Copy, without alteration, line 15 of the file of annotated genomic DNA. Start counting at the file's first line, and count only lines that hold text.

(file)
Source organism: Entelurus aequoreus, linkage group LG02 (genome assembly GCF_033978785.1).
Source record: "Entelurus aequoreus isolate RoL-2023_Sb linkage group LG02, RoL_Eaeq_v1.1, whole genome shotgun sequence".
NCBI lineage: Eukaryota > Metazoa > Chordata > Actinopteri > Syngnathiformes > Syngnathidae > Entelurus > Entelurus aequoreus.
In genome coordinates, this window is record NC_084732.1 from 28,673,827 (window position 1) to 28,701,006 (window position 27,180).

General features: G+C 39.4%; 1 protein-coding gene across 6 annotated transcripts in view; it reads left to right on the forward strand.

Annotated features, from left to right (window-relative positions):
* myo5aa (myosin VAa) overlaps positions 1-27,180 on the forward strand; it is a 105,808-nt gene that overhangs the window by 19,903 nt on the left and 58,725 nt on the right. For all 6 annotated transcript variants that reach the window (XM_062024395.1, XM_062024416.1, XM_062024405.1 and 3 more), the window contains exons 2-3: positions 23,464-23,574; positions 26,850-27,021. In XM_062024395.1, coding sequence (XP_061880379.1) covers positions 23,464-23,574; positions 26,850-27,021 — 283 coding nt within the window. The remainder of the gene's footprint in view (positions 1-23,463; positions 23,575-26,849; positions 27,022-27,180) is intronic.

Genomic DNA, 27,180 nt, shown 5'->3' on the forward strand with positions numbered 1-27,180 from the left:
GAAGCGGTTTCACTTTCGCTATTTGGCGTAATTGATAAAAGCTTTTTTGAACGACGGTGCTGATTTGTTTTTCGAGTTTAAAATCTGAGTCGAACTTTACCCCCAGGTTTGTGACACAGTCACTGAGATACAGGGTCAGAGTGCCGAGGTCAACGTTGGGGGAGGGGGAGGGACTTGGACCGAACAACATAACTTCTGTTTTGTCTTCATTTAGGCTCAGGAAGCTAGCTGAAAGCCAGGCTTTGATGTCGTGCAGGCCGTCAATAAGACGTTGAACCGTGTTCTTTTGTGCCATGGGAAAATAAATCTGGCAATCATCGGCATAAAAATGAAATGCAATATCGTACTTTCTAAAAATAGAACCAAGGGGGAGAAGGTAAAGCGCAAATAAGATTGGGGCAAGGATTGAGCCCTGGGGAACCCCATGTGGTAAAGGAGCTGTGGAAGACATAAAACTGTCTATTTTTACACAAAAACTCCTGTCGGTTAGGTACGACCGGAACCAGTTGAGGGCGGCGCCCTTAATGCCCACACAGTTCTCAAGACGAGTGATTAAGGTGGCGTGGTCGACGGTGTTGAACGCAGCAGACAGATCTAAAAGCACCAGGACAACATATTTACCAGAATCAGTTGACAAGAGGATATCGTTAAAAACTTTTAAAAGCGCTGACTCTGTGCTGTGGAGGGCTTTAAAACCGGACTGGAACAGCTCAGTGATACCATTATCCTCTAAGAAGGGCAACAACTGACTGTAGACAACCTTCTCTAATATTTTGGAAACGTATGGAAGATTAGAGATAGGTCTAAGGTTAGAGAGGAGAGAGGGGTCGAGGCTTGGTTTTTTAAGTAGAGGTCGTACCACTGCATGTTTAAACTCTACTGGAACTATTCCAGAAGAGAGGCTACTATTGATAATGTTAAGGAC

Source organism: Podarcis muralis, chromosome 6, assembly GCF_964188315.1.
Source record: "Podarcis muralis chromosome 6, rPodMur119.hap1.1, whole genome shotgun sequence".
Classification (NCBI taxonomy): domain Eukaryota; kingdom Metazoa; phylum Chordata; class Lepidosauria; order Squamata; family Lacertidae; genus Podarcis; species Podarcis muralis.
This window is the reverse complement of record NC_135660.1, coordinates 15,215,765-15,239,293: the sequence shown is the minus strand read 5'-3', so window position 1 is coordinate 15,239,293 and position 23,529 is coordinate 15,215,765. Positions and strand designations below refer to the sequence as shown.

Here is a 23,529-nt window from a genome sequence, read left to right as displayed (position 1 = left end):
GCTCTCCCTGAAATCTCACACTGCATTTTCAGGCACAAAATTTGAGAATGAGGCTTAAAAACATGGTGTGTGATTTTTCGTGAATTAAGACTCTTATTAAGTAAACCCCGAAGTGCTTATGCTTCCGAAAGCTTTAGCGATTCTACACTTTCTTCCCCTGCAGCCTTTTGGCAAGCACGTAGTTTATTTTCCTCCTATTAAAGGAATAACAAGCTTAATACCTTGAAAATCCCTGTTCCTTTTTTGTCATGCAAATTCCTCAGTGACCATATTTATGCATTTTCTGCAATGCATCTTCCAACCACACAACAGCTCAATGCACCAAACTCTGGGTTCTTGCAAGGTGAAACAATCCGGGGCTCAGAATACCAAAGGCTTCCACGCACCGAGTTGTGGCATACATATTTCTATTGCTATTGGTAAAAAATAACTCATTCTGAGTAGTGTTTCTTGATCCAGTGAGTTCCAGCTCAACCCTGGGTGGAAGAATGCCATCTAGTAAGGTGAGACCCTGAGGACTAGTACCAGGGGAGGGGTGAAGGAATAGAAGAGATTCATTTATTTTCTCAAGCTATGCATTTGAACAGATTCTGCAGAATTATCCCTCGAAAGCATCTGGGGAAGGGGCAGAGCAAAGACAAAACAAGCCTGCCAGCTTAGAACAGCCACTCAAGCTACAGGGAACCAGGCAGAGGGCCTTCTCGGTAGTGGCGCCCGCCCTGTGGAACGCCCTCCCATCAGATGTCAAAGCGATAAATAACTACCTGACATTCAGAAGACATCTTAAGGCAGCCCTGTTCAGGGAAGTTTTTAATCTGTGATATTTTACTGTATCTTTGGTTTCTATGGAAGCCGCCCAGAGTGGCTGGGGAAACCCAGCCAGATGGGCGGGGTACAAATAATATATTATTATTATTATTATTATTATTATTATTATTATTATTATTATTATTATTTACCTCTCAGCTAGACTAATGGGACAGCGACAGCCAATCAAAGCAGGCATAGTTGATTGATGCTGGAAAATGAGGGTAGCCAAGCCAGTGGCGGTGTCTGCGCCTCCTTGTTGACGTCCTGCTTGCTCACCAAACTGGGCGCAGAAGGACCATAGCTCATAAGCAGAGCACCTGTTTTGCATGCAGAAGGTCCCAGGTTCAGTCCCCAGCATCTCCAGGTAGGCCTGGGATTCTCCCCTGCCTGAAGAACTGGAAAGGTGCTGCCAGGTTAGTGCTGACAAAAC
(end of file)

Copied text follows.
GCTCTCCCTGAAATCTCACACTGCATTTTCAGGCACAAAATTTGAGAATGAGGCTTAAAAACATGGTGTGTGATTTTTCGTGAATTAAGACTCTTATTAAGTAAACCCCGAAGTGCTTATGCTTCCGAAAGCTTTAGCGATTCTACACTTTCTTCCCCTGCAGCCTTTTGGCAAGCACGTAGTTTATTTTCCTCCTATTAAAGGAATAACAAGCTTAATACCTTGAAAATCCCTGTTCCTTTTTTGTCATGCAAATTCCTCAGTGACCATATTTATGCATTTTCTGCAATGCATCTTCCAACCACACAACAGCTCAATGCACCAAACTCTGGGTTCTTGCAAGGTGAAACAATCCGGGGCTCAGAATACCAAAGGCTTCCACGCACCGAGTTGTGGCATACATATTTCTATTGCTATTGGTAAAAAATAACTCATTCTGAGTAGTGTTTCTTGATCCAGTGAGTTCCAGCTCAACCCTGGGTGGAAGAATGCCATCTAGTAAGGTGAGACCCTGAGGACTAGTACCAGGGGAGGGGTGAAGGAATAGAAGAGATTCATTTATTTTCTCAAGCTATGCATTTGAACAGATTCTGCAGAATTATCCCTCGAAAGCATCTGGGGAAGGGGCAGAGCAAAGACAAAACAAGCCTGCCAGCTTAGAACAGCCACTCAAGCTACAGGGAACCAGGCAGAGGGCCTTCTCGGTAGTGGCGCCCGCCCTGTGGAACGCCCTCCCATCAGATGTCAAAGCGATAAATAACTACCTGACATTCAGAAGACATCTTAAGGCAGCCCTGTTCAGGGAAGTTTTTAATCTGTGATATTTTACTGTATCTTTGGTTTCTATGGAAGCCGCCCAGAGTGGCTGGGGAAACCCAGCCAGATGGGCGGGGTACAAATAATATATTATTATTATTATTATTATTATTATTATTATTATTATTATTATTATTATTTACCTCTCAGCTAGACTAATGGGACAGCGACAGCCAATCAAAGCAGGCATAGTTGATTGATGCTGGAAAATGAGGGTAGCCAAGCCAGTGGCGGTGTCTGCGCCTCCTTGTTGACGTCCTGCTTGCTCACCAAACTGGGCGCAGAAGGACCATAGCTCATAAGCAGAGCACCTGTTTTGCATGCAGAAGGTCCCAGGTTCAGTCCCCAGCATCTCCAGGTAGGCCTGGGATTCTCCCCTGCCTGAAGAACTGGAAAGGTGCTGCCAGGTTAGTGCTGACAAAAC